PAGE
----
Scooter Sagas
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Scooter Sagas
Coping with Ataxia
Published:
3/12/2013
Format:
Perfect Bound Softcover
Pages:
128
Size:
6x9
ISBN:
978-1-47597-447-8
Print Type:
B/W

Author Tammy Schuman led an active, charmed life. She was healthy and worked as a registered nurse in a good career; she was able to run and travel, and she had a great family and friends. Her entire life changed, however, in 1996 when she was diagnosed with spinocerebellar ataxia, a progressive neurological movement disorder. Everything she had built her life on shifted. She still had great family and friends, but the rest was slipping away.

In the Scooter Sagas: Coping with Ataxia, Schuman narrates her experiences by sharing her snarky emails, private journaling, website chatting, and public blogging. In this memoir, she describes the reality of living with ataxia and the ways in which it affects every aspect of her life. She also relays her motorized scooting experiences with Skeeter, the inanimate best friend who gives her the freedom to get outside and be more mobile.

With humor, the Scooter Sagas: Coping with Ataxia provides firsthand insight into one woman’s battles with a movement disorder and her fight to maintain her independence and dignity.

When I thought about what I needed as my ataxia progressed, I realized what I missed most was being able to do the things I used to do. Housekeeping? Nope, I’d never be good at that, and it is better left to a professional; Yard work? Nope, I’d never be good at that, and it is taken care of. Companionship? Nope, I have family and friends. The solution––a personal assistant, an extension of me–only with good hands and feet, willing to do what I ask without offering unsolicited input. An assistant could also help me maintain my new found organization.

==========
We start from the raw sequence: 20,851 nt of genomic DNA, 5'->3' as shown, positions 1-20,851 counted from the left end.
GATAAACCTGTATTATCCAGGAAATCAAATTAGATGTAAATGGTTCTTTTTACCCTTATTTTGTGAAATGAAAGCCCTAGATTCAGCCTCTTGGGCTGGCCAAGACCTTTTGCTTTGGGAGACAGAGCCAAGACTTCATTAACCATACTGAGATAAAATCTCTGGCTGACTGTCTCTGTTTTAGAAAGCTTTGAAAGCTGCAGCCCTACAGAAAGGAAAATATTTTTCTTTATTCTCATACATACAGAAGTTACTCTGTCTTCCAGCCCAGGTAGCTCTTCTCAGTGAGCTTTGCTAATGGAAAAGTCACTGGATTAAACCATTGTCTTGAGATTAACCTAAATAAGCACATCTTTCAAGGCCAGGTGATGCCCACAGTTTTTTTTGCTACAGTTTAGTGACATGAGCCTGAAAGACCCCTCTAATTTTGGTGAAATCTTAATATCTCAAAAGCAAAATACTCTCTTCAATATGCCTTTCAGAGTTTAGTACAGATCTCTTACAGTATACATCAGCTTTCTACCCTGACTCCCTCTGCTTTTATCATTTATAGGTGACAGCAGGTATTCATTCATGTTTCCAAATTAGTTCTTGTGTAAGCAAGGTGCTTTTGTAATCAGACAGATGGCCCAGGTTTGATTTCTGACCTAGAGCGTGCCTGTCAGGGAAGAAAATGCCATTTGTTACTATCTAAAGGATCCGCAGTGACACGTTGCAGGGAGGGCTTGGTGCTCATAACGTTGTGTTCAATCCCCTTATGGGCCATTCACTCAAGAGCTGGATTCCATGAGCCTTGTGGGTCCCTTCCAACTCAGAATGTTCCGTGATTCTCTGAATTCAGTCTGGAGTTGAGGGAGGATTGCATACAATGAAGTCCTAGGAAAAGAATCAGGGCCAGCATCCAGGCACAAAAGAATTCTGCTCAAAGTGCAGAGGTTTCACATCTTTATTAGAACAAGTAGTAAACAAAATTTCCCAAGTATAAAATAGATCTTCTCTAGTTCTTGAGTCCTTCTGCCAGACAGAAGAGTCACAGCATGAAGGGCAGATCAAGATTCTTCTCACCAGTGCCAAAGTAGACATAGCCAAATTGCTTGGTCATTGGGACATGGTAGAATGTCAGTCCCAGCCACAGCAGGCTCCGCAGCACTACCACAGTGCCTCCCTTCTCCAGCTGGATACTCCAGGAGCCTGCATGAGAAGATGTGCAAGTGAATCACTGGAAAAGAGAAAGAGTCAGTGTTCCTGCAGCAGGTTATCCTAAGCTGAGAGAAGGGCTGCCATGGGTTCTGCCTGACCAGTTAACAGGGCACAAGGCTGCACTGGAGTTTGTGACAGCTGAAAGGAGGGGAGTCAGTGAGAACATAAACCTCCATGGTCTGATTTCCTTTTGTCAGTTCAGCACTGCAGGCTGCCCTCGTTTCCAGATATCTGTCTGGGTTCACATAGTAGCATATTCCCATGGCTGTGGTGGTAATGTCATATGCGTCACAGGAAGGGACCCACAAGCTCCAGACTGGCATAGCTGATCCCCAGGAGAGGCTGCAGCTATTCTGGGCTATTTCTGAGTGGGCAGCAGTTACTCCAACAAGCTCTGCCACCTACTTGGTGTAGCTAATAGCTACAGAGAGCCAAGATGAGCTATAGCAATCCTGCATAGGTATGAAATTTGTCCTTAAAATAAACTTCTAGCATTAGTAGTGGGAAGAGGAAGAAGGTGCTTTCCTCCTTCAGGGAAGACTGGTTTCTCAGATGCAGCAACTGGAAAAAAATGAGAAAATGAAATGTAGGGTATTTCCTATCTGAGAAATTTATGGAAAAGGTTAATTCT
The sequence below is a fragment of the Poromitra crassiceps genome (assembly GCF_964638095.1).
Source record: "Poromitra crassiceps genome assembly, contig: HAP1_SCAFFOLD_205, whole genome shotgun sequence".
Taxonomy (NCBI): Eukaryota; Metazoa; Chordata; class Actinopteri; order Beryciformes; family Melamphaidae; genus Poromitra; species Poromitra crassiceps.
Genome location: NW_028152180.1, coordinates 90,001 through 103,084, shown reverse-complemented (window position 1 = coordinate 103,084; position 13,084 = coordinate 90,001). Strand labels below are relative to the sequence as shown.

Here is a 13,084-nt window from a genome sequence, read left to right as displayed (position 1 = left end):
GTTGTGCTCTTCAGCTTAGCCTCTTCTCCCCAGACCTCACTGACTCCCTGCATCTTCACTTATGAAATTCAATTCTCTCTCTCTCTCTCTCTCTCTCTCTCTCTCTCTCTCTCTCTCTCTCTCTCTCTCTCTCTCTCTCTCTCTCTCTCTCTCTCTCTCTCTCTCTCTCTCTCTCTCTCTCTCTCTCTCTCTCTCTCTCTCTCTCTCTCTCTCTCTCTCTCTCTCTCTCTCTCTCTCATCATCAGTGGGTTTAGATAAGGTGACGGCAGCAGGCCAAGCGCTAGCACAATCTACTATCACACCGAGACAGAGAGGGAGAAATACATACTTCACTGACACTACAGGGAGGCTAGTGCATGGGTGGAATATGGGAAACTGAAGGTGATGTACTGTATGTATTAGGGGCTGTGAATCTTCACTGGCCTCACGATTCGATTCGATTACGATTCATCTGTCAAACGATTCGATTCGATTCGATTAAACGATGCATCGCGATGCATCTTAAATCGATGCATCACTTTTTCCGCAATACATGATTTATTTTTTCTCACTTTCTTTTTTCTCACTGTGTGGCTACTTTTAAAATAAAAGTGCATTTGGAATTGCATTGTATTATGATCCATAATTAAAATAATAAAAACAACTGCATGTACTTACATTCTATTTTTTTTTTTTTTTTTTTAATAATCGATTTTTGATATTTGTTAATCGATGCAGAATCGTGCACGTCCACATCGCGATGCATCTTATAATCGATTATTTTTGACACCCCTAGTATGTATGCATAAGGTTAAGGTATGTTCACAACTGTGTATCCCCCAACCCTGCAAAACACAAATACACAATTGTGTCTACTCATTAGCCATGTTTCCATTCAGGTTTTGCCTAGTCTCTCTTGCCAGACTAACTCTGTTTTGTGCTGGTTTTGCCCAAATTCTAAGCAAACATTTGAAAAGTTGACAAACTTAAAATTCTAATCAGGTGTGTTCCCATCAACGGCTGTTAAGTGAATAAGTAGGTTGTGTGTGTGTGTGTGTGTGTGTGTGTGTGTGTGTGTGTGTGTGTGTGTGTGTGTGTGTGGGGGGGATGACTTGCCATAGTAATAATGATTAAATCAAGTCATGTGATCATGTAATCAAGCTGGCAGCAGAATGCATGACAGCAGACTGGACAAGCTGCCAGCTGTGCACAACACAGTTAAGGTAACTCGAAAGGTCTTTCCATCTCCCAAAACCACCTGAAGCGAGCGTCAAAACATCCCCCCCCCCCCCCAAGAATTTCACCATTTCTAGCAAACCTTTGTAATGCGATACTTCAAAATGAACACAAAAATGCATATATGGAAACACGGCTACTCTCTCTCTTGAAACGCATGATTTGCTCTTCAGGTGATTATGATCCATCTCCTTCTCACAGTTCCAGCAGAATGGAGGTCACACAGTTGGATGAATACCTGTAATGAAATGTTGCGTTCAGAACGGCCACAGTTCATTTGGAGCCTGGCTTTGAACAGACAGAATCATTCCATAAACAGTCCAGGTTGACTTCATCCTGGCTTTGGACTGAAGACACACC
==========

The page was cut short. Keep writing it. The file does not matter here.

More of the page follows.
Wanting to avoid an over reliance on favors, I hired Sandie for a few hours a week. So far, four to six hours are enough to make me feel as if I can still manage my home and not depend on family and friends. I prefer to minimize the “honey-dos” when my spouse gets home after a long day. I only have Sandie for a couple hours, so I need to think about what really needs doing by someone else. She and I have a routine that starts with a “Sandie-do list” (a little OCD). …

I save the things I can do, even if they take forever, for later in the day. I hate to be sexist and say, “I needed a wife,”
but there you are.

Tammy Lanning Schuman is a retired registered nurse who spent the last seventeen years of her career at the Oregon Health Sciences University School of Nursing. She lives in Lake Oswego, Oregon, with her husband of forty years, Earl. They have two children and four grandchildren. This is Schuman’s debut book.

 
 


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